Battle Creek began as a pilot script by Breaking Bad’s Vince Gilligan, though it technically wasn’t written by “Breaking Bad’s Vince Gilligan”: The tale of mismatched law-enforcement agents Milton Chamberlain (Josh Duhamel) and Russ Agnew (Dean Winters) came together while Gilligan was fresh out of The X-Files writers’ room. The humble police procedural was developed for CBS in 2002, then dusted off by the network in the wake of Walter White’s last stand. Though Gilligan retains an executive producer credit, today Battle Creek is in the care of House creator David Shore, and traces of that “Sherlock Holmes in a hospital” drama are all over this series: the jaundiced sense of humor, the complex group dynamics, the misanthropic male protagonist butting heads with the stern female authority figure. It’s a new look for CBS that resembles the old-look Fox of the mid-’00s, when House’s popularity paved the way for fellow “difficult genius” hit Bones.

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Battle Creek is also the next step in the evolution of the Tiffany Network cop show. CBS continues to pull new programming from its alphabet soup of CSIs and NCISes, but it’s also found success in shows that mix personality with procedure: first Person Of Interest, then Elementary. Battle Creek has personality in abundance, from the multi-cultural bullpen whose detectives sound like they were named on a dare (including Edward Fordham Jr. and Damon Herriman as officers Funkhauser and Niblet, respectively) to the gleaming space-age surfaces of FBI Special Agent Chamberlain’s Battle Creek field office. Well-groomed hot shot Milt winds up in Cereal City USA after an undisclosed bit of business in Detroit, and questions about what happened there serve as Battle Creek’s mysterious, pink-teddy-bear-like through-line.

There’s no mystery about how Detective Agnew feels about the new guy in town, though. Russ hates everything about Milt—his sunny disposition, his high-tech crime-fighting tools, the fact that he chose to partner with Agnew on his first day in Battle Creek—and Winters is given no shortage of ways to express this distaste. Putting a brainier spin on his usual dirtbag-with-a-heart-of-gold routine, Winters is in the Dr. House seat here, the skeptic whose every life experience has placed an emotional barrier between the detective and those closest to him. At times, it appears that getting through to Russ is the primary objective of Milt’s new assignment—though if that were the case, there ought to be more of a spark between the small-town dick and Dale Cooper Lite.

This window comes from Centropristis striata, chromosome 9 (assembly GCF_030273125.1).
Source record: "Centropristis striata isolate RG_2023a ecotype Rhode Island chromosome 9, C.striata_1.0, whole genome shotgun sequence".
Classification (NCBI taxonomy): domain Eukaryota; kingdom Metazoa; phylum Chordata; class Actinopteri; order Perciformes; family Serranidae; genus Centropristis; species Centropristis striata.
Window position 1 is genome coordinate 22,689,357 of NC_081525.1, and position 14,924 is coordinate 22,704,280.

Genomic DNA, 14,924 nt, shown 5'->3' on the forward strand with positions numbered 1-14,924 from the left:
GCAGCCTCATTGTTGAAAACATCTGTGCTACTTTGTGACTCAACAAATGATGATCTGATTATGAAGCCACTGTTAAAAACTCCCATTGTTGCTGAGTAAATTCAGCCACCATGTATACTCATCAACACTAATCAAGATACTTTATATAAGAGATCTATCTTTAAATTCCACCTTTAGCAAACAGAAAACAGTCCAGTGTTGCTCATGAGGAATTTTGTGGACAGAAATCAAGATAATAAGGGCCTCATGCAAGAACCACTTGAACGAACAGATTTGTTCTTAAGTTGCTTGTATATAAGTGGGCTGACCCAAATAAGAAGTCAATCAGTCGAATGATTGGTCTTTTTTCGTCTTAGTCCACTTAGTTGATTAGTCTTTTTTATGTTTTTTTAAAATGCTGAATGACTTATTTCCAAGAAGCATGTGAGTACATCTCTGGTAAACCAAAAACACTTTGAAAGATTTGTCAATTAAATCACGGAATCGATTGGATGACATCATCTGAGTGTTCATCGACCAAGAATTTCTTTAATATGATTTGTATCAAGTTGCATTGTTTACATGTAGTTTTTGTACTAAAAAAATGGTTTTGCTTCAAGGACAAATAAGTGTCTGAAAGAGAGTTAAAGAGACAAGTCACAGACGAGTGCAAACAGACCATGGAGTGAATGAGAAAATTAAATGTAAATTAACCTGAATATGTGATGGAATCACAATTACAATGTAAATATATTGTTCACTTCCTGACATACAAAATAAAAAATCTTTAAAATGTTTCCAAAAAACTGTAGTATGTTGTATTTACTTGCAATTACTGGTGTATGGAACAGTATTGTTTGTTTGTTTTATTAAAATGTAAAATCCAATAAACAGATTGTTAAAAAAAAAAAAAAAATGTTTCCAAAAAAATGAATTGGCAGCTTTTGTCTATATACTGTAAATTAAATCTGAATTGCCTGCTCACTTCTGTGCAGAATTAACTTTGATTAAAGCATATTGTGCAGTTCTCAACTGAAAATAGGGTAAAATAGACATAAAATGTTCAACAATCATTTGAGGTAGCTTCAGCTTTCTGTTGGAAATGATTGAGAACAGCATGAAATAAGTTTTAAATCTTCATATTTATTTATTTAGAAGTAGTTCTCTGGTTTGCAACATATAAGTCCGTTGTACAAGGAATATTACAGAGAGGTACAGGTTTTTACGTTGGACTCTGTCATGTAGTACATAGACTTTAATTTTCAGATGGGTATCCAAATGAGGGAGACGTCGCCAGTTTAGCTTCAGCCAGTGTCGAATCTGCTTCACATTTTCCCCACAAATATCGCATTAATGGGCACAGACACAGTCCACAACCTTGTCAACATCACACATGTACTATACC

The anti-buddy-cop angle is Battle Creek’s raison d’être, but it’s never as interesting as the local goings on that begin to unfold around episode six, which introduces a perfectly cast Patton Oswalt as the city’s embattled mayor. (In a somewhat unprecedented move for a network show, critics were able to screen all of Battle Creek’s first season prior to the series premiere.) While there are medium-level thrills in the show’s cases of the week, the real intriguing stuff comes from what Shore and team pack around those cases. The characters have lives and relationships and stories outside of the precinct, but the city appears to have some sort of story, too. There’s a purgatorial feel to the way characters can’t seem to break their hometown’s grip: Big fish in small ponds like Oswalt’s Mayor Hardy, but also Danny (Rotimi), the troubled adopted son of police commander Guziewicz (Janet McTeer), whose addictions set him on a roundabout path back to Southern Michigan. And then there’s Milt, sent to Battle Creek to atone for some unnamed transgression.

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That’s where Battle Creek displays its true parentage: If their best-known works say anything about Gilligan and Shore, the former is fixated on personal transformation, while the latter prefers characters for whom change is either impossible or in the rearview mirror. The partnership of Agnew and Chamberlain might establish a middle ground between their investigative strategies, but whatever shifts they make will come in incremental, built-to-last fashion. (For example, the first season is well under way before Milt gets a straight answer about Russ’ feelings for a co-worker.) Vince Gilligan had artful and game-changing TV ahead of him, but the Vince Gilligan who wrote Battle Creek was also a broadcast-network jobber whose not-ready-for-primetime X-Files spin-off, The Lone Gunmen, lasted only 13 episodes at Fox. There are bigger ambitions within Battle Creek’s pilot and the episodes that follow it, but there’s also an accessible procedural engine that a showrunner like Shore can maintain for maximum mileage. Think of Battle Creek not as Milt’s tricked out FBI SUV or Russ’ dying compact, but as the car Gilligan once gave Walter White: Reliable, kind of dorky and a little bit funky, Battle Creek is the Pontiac Aztek of cop shows.